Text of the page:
Oh Stephin. Oh Claudia. Oh John, and Sam, and Shirley... So, I have a deep, long-abiding love/hate relationship with this band. Which I won't get into here. (Well okay, when it comes down to it, mostly love.) Anyhow, what can I say. They have reintroduced synthesizers – after a decade-plus of their strictly-real-instruments-only policy – on their (not-terrible, but predictably sub-par, and overly joke-centric) new album – but decidedly not in their live setup, which remains almost entirely acoustic. Impressively for the size of the space, it was quiet enough not to wear earplugs – per usual, Stephin Merritt did his best to enforce absolute audience silence in his typically oblique, bone-dry fashion. ("I talked at somebody else's show once.......it was Patty LuPone.......that's why I'm so short.") He seemed to be in a (relatively) good mood, though. He made jokes that were funny as well as clever. He played melodica, harmonium, kazoo, and (on a subtle rearrangement of "Come Back From San Francisco") revealed a surprisingly sweet falsetto.
I left after forty-five minutes – not sure how late their set actually went – but while I was there they probably did most of the new tunes (many of which, I'll admit, really are novelty/comedy song gold), along with plenty of 69 Love Songs "hits" and a few choice oldies (spine-tingling "Smoke and Mirrors"; oddball Holiday pick "Swinging London"; Obscurities standout "Plant White Roses") – most of which still bring chills. If only he still wrote 'em like he used to.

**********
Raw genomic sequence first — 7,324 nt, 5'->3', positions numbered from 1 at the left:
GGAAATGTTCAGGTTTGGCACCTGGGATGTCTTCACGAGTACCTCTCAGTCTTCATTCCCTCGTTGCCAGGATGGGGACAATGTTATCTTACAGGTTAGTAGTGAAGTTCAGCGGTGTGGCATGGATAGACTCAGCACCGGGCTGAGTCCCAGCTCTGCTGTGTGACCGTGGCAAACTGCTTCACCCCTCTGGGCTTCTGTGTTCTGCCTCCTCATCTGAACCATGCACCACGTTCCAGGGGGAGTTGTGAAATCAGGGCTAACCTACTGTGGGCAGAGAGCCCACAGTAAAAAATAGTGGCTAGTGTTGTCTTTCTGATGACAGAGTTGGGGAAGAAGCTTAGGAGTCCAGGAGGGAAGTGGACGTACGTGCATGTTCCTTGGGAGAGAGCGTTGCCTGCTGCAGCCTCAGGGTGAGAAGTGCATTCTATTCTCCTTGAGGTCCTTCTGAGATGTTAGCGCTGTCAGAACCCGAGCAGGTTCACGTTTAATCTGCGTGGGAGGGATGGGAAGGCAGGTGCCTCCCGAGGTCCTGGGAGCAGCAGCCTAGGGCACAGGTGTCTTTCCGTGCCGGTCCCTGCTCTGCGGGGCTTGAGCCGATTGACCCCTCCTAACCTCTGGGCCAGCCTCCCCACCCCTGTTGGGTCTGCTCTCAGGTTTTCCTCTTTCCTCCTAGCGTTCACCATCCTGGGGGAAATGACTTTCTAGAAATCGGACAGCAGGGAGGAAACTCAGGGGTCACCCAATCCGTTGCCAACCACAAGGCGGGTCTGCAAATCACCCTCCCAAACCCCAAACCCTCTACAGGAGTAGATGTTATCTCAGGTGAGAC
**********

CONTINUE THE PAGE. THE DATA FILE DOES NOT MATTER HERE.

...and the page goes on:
Totally underrated female-fronted rootsy (folk/soul/rock/country/pop/etc.) indie outfit on Saddle Creek. (The kind of band that has a deer antler resting on top of their Nord Electro synth, whatever that tells you.) Hopefully the underrated part changes with their upcoming second album. I only caught three songs but they were each pretty close to perfect: probably my favorite number from the first album (the tender, thoughtful "Ways of Looking,") and two new songs (including lead single/title track "Generals") both of which were a good deal more funky and rocking than the old stuff. Also, both front-lady Laura Burhenn and her right-hand vocal/percussion woman are total lookers, in completely different ways.
Clever band name – it's French for "tennis racket sleeve," but the false cognate connotation (noisy house music) is precisely apposite. But what I caught of these Parisians' set sounded pretty generic – typical electro-rocky dance whatever. Maybe it would've helped if I could have actually seen them through the smallish but extremely dense crowd. I think there were some mustaches involved.
Guitar/drums girl/boy duo from Ohio, about whom I knew nearly nothing going in. Took a long time troubleshooting their seriously complex, pedal-heavy set-up. The songs I heard were pretty complex too. Hard-hitting, punkish, a bit bluesy, but structurally unorthodox and with an impressive amount of sonic activity for just two people. Would give them some more time in the future, perhaps; for now I'm mildly intrigued, but not totally sold.